Steven James Adams is a solo artist these days but is probably best known as the singer with the much lauded Broken Family Band. His previous collaborators include members of bands as diverse as Lau and The Vaccines, however his latest output was recorded with the help of producer Dan Michaelson, and drummer Daniel Fordham, a member of The Drink.
Strangely Steven’s latest album Old Magick, is his first recorded in a studio but it sees him strip back the sound of his previous solo output, and makes something in a way more minimal, a fact he acknowledges noting, “the irony of going somewhere a bit more high-tech to make something with less people and instrumentation wasn’t lost on me”. The resulting album has a full, and lushly produced sound, but for the most part it’s just vocals, acoustic guitars, piano embellishments and a smattering of perfectly judged percussion. That is not to say it’s not an ambitious recording, as the songs within float from campfire sing-alongs to upbeat psychedelia and infectious indie-pop.
Steven recorded his most recent record, Old Magick, in Hackney, but he’s originally from Cambridge. The city may be most famous for it’s University, which has been in place for over 800 years, but it’s original growth can be traced back not to scholars, but Vikings, their vigorous trading habits resulting in rapid population growth in the area. Cambridge only became a city in 1951, when despite its lack of cathedral, it was decided the settlements history warranted city status. When discussing the music of Cambridge it’s pretty hard to ignore the legacy of Pink Floyd, however other acts coming out of the city include Katrina & The Waves, Tom Robinson and Olivia Newton John.
As mentioned before, Steven was founder member of the Broken Family Band, they released five albums between 2003 and their break-up in 2009. He would then go on to release two albums as part of the group Singing Adams, before releasing his debut solo album, House Music, in 2014. His second solo album, Old Magick, came out earlier this month on Fortuna Pop.
What has always made Steven’s song-writing stand out is his prowess as a lyricist, and Old Magick certainly doesn’t dampen that feeling. Whether he’s addressing how the public react to migrants on Togetherness, dissecting relationships on French Drop, or reflecting on the ageing process, on the Belle & Sebastian meets Arab Strap pop-smash, Kings Of The Back Of The Bus; Steven’s keen eye for a situation and ability to reflect that in his lyrics is outstanding throughout.
Musically, whilst it might not seek to push any boundaries he hasn’t pushed before, Old Magick is arguably his most cohesive set to date. He has spoken of how he, and producer Dan Michaelson, set about to record an album that, “sounded like me, not me trying to do something I don’t normally do”. Unquestionably this has been achieved, if anything by stripping back the excess they have tapped straight into what makes Steven such a renowned songwriter. His sense of melody, ear for the correct instrumentation and knack with song-structure shine through across the record. Couple with a natural sense of a pop song, there really is no reason why these tracks couldn’t nestle their way onto radio playlists and make Steven a quiet, understated super-star.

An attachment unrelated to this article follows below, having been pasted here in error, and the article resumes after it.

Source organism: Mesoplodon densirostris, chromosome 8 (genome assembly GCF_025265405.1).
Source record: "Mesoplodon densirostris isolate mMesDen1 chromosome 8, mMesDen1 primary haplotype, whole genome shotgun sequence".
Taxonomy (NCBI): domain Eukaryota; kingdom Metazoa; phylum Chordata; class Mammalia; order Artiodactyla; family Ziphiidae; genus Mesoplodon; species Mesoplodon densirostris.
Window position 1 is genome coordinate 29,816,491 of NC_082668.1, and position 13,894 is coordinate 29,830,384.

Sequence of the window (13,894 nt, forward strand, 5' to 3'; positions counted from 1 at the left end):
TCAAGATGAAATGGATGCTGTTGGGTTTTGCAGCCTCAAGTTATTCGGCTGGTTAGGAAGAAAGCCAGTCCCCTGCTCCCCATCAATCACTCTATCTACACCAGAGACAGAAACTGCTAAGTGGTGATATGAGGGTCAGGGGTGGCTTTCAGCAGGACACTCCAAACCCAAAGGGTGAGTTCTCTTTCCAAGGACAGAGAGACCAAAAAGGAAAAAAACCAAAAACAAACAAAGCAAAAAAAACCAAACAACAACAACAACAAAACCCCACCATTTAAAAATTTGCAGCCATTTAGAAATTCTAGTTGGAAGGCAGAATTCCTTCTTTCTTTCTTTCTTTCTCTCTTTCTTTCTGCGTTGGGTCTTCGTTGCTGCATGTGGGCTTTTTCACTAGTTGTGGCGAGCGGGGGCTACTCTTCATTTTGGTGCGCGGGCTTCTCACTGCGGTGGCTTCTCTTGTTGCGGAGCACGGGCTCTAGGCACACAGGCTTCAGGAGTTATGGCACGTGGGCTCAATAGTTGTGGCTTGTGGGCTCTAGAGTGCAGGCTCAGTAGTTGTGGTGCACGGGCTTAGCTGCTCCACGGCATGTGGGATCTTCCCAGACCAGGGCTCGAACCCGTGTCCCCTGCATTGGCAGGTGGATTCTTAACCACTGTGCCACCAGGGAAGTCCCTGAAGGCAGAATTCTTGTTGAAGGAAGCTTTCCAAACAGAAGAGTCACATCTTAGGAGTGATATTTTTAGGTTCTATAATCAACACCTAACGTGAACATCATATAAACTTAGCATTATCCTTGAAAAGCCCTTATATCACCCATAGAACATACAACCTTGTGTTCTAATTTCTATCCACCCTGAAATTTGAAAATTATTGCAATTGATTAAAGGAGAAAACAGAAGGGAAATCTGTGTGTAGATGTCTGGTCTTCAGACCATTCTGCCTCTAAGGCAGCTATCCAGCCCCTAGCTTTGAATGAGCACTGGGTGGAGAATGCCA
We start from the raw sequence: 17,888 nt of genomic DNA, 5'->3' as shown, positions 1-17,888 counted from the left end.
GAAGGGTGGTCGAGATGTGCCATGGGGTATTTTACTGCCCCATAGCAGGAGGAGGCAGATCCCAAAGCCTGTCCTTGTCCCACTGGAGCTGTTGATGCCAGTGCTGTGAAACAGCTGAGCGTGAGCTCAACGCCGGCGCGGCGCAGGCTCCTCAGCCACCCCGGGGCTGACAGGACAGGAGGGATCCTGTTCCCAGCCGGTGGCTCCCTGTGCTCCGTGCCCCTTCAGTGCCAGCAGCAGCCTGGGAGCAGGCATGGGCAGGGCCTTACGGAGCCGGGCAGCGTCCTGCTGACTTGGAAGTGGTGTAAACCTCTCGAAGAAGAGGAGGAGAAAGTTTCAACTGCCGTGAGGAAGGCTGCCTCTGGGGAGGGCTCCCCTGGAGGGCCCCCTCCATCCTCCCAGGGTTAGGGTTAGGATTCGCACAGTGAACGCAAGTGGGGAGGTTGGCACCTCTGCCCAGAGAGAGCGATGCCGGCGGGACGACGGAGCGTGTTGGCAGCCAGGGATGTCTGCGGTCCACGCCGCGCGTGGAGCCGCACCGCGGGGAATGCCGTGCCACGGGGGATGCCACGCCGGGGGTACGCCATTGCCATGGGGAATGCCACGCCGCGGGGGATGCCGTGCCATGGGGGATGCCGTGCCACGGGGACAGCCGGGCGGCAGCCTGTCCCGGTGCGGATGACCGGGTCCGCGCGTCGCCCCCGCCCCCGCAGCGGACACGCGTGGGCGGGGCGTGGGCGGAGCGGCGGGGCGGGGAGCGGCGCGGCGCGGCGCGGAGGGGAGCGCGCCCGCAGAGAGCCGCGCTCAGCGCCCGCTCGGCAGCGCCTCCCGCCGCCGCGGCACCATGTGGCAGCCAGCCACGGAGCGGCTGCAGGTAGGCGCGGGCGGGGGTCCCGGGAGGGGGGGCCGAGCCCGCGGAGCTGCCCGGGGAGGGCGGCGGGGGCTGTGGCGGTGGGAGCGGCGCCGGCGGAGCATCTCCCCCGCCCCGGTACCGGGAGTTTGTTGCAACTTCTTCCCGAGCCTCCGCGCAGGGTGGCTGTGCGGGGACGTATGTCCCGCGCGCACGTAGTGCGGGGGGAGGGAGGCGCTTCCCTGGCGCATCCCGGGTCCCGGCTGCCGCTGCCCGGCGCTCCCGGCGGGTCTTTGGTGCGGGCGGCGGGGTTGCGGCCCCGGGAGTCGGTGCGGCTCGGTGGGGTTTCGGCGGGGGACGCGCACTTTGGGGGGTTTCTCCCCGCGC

Even on a record of consistent high-points there’s room for a number of stand outs; Modern Options, a song about the difficulty of making decisions in a life so littered with opportunity, starts life with acoustic guitars and gentle piano before giving way to rapid tremolo-laden guitar picking and the warm buzz of synthesisers. French Drop is an upbeat acoustic-strum accompanying a very mature, verging on entirely calm, break-up song; Steven sounding entirely free of bitterness as he notes, “eventually resentment and fear took the lead, I wish her love, good luck and god speed”. Elsewhere The Golden Bough is the sound of psychedelia being lifted out of the shadows and into the sunshine, as with a nod to Steve Mason, Steven plays out a song he describes as, “a rock ‘n roll song about neuroscience and the “spiritual” choices people make in Western culture”.
Best of all is the albums lead single and opening track, the stunning Togetherness. With all the press around Brexit and the Refugee Crisis, the world should be playing this on repeat. It’s a song about immigration and acceptance; not one that is laced with anger but a sense of hope. He asks us to look beyond skin colour, and to, “scratch the surface the veneer, so what if we’re the same inside?” and to remember, “the people who died for us, was that to keep us apart?” Ultimately he pokes fun at the sense of fear people have of the unknown, noting “we’re afraid that you’ll become us, or we’ll become you and we won’t be able to tell who’s who” before bashing into the ludicrously catchy one word chorus, everybody now…”togetherness, togetherness”. It couldn’t be any more appropriate or perfectly judged for the world that we live in today.
A few tracks; Ideas, An Ending, Sonny, are perhaps a bit forgettable, but even they are still entirely pleasant on the ears. In fact the general warm, fuzzy sound might be a bit too much for some people craving a bit more dirt around the edges; that said in a world where Ed Sheeran win’s Best British Solo Artist, we should just be delighted a songwriter as interesting as Steven James Adams is here to make a mockery of that idea.
Old Magick is out now via Fortuna Pop. Steven James Adams is on tour in March, click HERE for details.